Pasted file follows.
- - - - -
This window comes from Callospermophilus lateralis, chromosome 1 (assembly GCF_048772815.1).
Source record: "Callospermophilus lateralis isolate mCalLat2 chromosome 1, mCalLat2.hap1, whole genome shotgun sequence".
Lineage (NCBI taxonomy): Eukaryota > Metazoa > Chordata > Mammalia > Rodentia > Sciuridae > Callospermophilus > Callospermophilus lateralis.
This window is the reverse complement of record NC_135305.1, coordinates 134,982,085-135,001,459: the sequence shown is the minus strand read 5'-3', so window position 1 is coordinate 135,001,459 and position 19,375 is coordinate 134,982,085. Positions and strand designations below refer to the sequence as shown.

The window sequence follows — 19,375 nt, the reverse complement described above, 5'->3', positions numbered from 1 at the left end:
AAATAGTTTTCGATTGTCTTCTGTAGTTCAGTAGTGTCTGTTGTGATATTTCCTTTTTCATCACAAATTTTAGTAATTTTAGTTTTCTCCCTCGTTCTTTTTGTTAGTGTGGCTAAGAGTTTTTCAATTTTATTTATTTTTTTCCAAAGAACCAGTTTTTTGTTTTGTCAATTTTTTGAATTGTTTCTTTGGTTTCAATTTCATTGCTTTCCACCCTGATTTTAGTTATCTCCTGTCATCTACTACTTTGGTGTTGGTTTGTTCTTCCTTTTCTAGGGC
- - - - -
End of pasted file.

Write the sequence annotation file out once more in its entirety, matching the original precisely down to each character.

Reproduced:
This window comes from Callospermophilus lateralis, chromosome 1 (assembly GCF_048772815.1).
Source record: "Callospermophilus lateralis isolate mCalLat2 chromosome 1, mCalLat2.hap1, whole genome shotgun sequence".
Lineage (NCBI taxonomy): Eukaryota > Metazoa > Chordata > Mammalia > Rodentia > Sciuridae > Callospermophilus > Callospermophilus lateralis.
This window is the reverse complement of record NC_135305.1, coordinates 134,982,085-135,001,459: the sequence shown is the minus strand read 5'-3', so window position 1 is coordinate 135,001,459 and position 19,375 is coordinate 134,982,085. Positions and strand designations below refer to the sequence as shown.

The window sequence follows — 19,375 nt, the reverse complement described above, 5'->3', positions numbered from 1 at the left end:
AAATAGTTTTCGATTGTCTTCTGTAGTTCAGTAGTGTCTGTTGTGATATTTCCTTTTTCATCACAAATTTTAGTAATTTTAGTTTTCTCCCTCGTTCTTTTTGTTAGTGTGGCTAAGAGTTTTTCAATTTTATTTATTTTTTTCCAAAGAACCAGTTTTTTGTTTTGTCAATTTTTTGAATTGTTTCTTTGGTTTCAATTTCATTGCTTTCCACCCTGATTTTAGTTATCTCCTGTCATCTACTACTTTGGTGTTGGTTTGTTCTTCCTTTTCTAGGGC